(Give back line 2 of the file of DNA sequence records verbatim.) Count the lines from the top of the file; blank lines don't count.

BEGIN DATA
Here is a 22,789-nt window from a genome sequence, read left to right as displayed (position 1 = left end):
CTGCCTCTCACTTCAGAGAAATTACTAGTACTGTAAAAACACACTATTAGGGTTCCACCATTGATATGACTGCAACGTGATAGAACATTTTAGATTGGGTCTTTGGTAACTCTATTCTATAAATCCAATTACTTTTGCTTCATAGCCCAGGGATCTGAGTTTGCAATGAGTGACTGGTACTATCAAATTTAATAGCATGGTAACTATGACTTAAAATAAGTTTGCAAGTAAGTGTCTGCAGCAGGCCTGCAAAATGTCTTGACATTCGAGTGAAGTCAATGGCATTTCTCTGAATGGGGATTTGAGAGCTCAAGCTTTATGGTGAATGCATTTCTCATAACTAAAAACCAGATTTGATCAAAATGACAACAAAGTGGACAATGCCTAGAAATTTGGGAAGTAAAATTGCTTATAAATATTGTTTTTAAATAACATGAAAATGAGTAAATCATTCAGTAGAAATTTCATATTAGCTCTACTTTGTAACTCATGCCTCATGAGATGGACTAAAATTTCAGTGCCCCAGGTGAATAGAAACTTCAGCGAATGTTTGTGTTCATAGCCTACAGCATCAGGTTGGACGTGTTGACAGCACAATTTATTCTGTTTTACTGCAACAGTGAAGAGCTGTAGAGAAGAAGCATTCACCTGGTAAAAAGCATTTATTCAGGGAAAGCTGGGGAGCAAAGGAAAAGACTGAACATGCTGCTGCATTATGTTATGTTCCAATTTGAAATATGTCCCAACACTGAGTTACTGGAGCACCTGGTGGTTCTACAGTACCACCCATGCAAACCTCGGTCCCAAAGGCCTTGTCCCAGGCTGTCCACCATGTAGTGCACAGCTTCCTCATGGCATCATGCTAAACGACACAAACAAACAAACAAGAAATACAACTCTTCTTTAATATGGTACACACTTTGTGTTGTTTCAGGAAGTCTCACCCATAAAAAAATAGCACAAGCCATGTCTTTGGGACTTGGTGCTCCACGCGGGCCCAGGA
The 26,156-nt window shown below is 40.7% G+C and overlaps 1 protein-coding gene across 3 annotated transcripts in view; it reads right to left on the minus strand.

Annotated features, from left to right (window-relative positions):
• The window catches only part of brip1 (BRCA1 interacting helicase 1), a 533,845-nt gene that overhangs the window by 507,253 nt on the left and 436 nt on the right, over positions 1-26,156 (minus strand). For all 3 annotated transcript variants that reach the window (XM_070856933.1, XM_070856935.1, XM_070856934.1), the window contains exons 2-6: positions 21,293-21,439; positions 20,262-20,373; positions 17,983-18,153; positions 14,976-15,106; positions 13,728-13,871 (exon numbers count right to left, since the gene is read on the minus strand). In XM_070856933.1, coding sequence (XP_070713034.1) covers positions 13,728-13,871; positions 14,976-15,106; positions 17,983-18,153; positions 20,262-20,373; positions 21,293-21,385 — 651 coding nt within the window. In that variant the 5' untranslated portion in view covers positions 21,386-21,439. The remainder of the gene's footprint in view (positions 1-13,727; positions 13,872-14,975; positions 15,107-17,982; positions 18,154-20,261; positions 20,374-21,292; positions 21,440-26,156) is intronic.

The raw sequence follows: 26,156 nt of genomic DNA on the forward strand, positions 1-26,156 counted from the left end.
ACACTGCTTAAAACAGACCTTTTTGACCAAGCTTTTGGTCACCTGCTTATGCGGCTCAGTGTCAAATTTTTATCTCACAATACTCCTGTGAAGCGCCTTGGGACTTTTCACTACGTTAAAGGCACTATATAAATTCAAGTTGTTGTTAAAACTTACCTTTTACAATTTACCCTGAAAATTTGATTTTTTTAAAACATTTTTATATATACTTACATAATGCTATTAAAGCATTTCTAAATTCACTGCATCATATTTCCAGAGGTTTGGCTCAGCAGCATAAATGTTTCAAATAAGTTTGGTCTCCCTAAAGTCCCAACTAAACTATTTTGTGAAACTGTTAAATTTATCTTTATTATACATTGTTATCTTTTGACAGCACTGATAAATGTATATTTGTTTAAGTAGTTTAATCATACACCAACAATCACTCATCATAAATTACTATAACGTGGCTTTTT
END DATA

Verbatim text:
CTGCCTCTCACTTCAGAGAAATTACTAGTACTGTAAAAACACACTATTAGGGTTCCACCATTGATATGACTGCAACGTGATAGAACATTTTAGATTGGGTCTTTGGTAACTCTATTCTATAAATCCAATTACTTTTGCTTCATAGCCCAGGGATCTGAGTTTGCAATGAGTGACTGGTACTATCAAATTTAATAGCATGGTAACTATGACTTAAAATAAGTTTGCAAGTAAGTGTCTGCAGCAGGCCTGCAAAATGTCTTGACATTCGAGTGAAGTCAATGGCATTTCTCTGAATGGGGATTTGAGAGCTCAAGCTTTATGGTGAATGCATTTCTCATAACTAAAAACCAGATTTGATCAAAATGACAACAAAGTGGACAATGCCTAGAAATTTGGGAAGTAAAATTGCTTATAAATATTGTTTTTAAATAACATGAAAATGAGTAAATCATTCAGTAGAAATTTCATATTAGCTCTACTTTGTAACTCATGCCTCATGAGATGGACTAAAATTTCAGTGCCCCAGGTGAATAGAAACTTCAGCGAATGTTTGTGTTCATAGCCTACAGCATCAGGTTGGACGTGTTGACAGCACAATTTATTCTGTTTTACTGCAACAGTGAAGAGCTGTAGAGAAGAAGCATTCACCTGGTAAAAAGCATTTATTCAGGGAAAGCTGGGGAGCAAAGGAAAAGACTGAACATGCTGCTGCATTATGTTATGTTCCAATTTGAAATATGTCCCAACACTGAGTTACTGGAGCACCTGGTGGTTCTACAGTACCACCCATGCAAACCTCGGTCCCAAAGGCCTTGTCCCAGGCTGTCCACCATGTAGTGCACAGCTTCCTCATGGCATCATGCTAAACGACACAAACAAACAAACAAGAAATACAACTCTTCTTTAATATGGTACACACTTTGTGTTGTTTCAGGAAGTCTCACCCATAAAAAAATAGCACAAGCCATGTCTTTGGGACTTGGTGCTCCACGCGGGCCCAGGA